29 Jul 2003

Democratization of Work

Well today I have decided to write a more serious article on the current working conditions in Singapore. Apart from the annoyance of having to work 6 days a week, there are a few issues that need to be addressed. The issues are avoided within all the media controlled newspapers, TV stations and radio stations. The issue is linked to poor job satisfaction and the high level of staff turnover, which must have a detrimental effect on the nations productivity. So instread of calling for Singaporean workers to change their mind sets I feel it is necessary to demand a 'Democratisation of Work'.

The political theorist David Held argues that 'democracy' although a highly dubious and argumentative concept, possesses the following generally held notions.

Number one is 'Equality', that the relationship between the parties involved is that of equal partnership. When applied to the Singaporean worker's conditions this is regarded as a normative value within other relationships, and the working relationship is not exempt from this criteria. Decisions that effect each partner should involve each member in the decision making process. Rather than commands being issued from the management or government.

Number two is 'Autonomy', whereby people are in the relationship as a result of choice and they have a degree of freedom as to how they define their personal space. This involves issues of appearance, working hours and conditions. Working over-time without receiving proper monetary compensation is eating into individuals personal lives and eroding time spent with family and significant others. Resulting in long term detrimental effects on the birth rate and individuals ability to define themselves or be creative.

Number three is 'Respect', that each others views and wishes are given the respect that they demand. No ones grievance should be brushed aside or merely ridiculed without proper consideration. This is particularly important with relation to an open dialogue that is not manipulated and is not simply the imposition of the managements motives and goals at the expense of the work force. Which leads us to...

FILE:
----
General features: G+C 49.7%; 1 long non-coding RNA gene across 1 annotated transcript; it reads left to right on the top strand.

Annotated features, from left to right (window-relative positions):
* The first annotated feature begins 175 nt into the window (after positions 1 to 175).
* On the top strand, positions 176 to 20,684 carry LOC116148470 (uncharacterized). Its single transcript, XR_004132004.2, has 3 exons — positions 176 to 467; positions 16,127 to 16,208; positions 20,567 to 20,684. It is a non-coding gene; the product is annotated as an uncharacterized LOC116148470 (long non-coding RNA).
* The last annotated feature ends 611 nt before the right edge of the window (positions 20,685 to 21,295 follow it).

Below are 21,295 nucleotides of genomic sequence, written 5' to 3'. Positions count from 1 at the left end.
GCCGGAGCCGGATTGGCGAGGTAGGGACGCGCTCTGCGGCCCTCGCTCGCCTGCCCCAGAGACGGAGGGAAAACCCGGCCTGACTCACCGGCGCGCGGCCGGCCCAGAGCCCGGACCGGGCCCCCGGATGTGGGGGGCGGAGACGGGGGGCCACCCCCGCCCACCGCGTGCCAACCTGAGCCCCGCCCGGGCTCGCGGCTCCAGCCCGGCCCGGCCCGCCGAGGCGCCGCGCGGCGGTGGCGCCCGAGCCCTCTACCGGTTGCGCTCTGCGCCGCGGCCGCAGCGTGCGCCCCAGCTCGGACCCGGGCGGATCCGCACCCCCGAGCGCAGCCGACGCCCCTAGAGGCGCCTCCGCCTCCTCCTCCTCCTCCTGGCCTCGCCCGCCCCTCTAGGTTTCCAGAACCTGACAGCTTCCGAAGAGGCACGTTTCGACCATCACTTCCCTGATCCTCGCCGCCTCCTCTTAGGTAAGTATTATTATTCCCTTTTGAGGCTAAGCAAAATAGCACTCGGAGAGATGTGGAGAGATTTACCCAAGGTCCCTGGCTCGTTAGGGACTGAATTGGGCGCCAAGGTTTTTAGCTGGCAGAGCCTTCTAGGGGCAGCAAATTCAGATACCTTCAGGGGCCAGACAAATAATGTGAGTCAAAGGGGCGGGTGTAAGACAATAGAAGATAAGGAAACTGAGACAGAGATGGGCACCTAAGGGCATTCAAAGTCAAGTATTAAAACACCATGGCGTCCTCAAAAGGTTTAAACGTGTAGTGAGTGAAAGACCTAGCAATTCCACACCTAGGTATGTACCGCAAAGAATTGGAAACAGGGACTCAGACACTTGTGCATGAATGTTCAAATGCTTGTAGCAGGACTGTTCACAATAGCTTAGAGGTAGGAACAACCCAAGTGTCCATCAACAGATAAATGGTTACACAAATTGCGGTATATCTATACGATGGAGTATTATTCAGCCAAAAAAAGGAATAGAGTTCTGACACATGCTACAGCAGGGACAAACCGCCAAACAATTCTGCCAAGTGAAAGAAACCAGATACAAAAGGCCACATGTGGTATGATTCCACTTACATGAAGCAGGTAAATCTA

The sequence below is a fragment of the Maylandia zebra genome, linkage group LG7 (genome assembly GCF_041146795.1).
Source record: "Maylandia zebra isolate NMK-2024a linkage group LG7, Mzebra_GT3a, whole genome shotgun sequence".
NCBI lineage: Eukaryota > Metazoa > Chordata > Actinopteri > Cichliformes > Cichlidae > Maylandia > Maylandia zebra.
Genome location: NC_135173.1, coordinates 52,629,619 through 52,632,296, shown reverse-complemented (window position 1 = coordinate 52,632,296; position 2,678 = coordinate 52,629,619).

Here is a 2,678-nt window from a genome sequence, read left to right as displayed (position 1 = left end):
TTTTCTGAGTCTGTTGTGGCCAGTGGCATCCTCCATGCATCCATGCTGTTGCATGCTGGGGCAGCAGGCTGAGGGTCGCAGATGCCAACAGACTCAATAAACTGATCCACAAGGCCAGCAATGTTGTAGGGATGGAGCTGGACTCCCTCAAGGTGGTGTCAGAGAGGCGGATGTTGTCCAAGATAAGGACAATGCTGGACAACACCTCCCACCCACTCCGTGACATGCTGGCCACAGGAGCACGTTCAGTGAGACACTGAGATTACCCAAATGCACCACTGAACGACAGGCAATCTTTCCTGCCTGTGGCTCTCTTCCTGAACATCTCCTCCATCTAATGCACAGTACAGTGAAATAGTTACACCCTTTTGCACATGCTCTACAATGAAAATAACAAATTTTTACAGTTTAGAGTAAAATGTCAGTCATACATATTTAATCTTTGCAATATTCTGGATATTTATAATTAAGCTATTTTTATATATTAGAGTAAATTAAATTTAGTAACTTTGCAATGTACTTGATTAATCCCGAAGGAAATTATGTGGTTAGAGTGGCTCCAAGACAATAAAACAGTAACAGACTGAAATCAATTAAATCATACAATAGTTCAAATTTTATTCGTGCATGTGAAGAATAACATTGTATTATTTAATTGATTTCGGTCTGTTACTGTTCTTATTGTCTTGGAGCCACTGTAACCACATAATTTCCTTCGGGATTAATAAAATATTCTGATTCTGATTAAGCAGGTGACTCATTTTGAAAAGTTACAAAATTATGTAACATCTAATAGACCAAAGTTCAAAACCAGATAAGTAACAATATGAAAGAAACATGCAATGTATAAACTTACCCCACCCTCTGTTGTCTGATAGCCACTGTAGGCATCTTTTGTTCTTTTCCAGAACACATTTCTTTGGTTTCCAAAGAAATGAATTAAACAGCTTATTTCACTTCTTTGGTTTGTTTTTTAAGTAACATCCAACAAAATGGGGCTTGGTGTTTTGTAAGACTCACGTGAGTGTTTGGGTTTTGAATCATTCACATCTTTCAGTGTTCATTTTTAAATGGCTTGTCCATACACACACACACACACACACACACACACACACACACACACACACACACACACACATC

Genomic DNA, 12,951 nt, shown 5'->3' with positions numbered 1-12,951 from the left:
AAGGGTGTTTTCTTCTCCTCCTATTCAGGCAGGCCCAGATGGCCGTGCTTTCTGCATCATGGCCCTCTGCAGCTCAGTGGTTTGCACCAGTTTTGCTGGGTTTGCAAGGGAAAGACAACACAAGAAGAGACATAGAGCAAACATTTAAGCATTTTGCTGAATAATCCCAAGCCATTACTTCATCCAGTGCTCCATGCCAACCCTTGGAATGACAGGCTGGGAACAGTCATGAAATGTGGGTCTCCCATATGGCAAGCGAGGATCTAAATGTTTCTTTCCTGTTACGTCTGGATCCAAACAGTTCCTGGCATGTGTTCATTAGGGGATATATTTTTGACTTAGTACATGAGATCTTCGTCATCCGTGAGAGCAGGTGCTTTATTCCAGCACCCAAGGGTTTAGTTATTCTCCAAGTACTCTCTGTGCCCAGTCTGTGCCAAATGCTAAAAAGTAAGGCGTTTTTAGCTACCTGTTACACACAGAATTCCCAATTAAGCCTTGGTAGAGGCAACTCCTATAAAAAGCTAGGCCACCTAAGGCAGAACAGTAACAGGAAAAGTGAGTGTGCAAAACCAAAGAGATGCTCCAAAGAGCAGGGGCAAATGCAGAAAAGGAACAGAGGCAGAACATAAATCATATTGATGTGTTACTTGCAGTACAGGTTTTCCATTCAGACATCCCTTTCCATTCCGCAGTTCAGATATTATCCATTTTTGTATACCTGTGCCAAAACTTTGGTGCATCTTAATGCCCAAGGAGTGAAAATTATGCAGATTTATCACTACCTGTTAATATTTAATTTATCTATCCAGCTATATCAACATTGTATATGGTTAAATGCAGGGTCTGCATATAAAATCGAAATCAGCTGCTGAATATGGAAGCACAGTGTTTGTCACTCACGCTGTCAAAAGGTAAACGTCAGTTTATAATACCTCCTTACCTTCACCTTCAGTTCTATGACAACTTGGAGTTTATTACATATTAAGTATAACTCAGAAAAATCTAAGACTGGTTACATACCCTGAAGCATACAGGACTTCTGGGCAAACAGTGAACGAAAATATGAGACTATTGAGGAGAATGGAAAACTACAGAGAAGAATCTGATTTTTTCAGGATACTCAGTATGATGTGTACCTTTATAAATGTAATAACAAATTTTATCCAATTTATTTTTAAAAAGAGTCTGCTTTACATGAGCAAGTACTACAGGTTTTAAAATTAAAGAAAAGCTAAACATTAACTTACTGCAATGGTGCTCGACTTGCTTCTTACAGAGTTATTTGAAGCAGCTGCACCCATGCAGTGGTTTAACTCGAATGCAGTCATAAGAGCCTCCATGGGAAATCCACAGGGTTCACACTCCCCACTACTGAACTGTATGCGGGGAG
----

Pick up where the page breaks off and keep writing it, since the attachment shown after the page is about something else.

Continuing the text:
Number four, 'Communication', that discourse and discussion are free from interference and to refer to Habarmas, that anyone can at anytime introduce a topic for discussion or as a summary of Habarmas:

Habarmas Ideal Speech Situation;

1. Each subject who is capable of speech and action is allowed to participate in discourses.

2. A.) Each is allowed to call into question any proposal.

B) Each is allowed to introduce any proposal into discourse.

C) Each is allowed to express his attitudes, wishes, and needs.

3. No speaker ought to be hindered by compulsion - whether arising from inside the discourse or outside of it from making use of the rights secured under [1 and 2].

And finally, 'Free from violence', now this criteria will require a little alteration in order to include safety at work and health care benefits for workers. It does however also include freedom from the constant threat of, 'well if you don't like it you can leave', issued by an individual who is aware that the worker cannot leave. This is a threat of 'retrenchment' or 'sacking' and should be regarded as a verbal warning to all those present. The situation usually arises when an arbitrary altering of working conditions is about to be implimented thereby rendering all, if any, contracts invalid. It is a threat of violence to the ability of the worker to maintain an income. It is a THREAT.

The issues outlined above are merely values that many feel but are unable to express in Singapore. They maybe unattainable but that does not necessarily mean they can be ignored. The trade unions here are to put it nicely a 'joke'. The workers have no one to protect them from the ever changing whims of the management and the government. They have no real voice, and no means of expressing their legitimate concerns. However, managers and government administrator should always remember that Singapore is NOTHING without it's workforce.

No comments: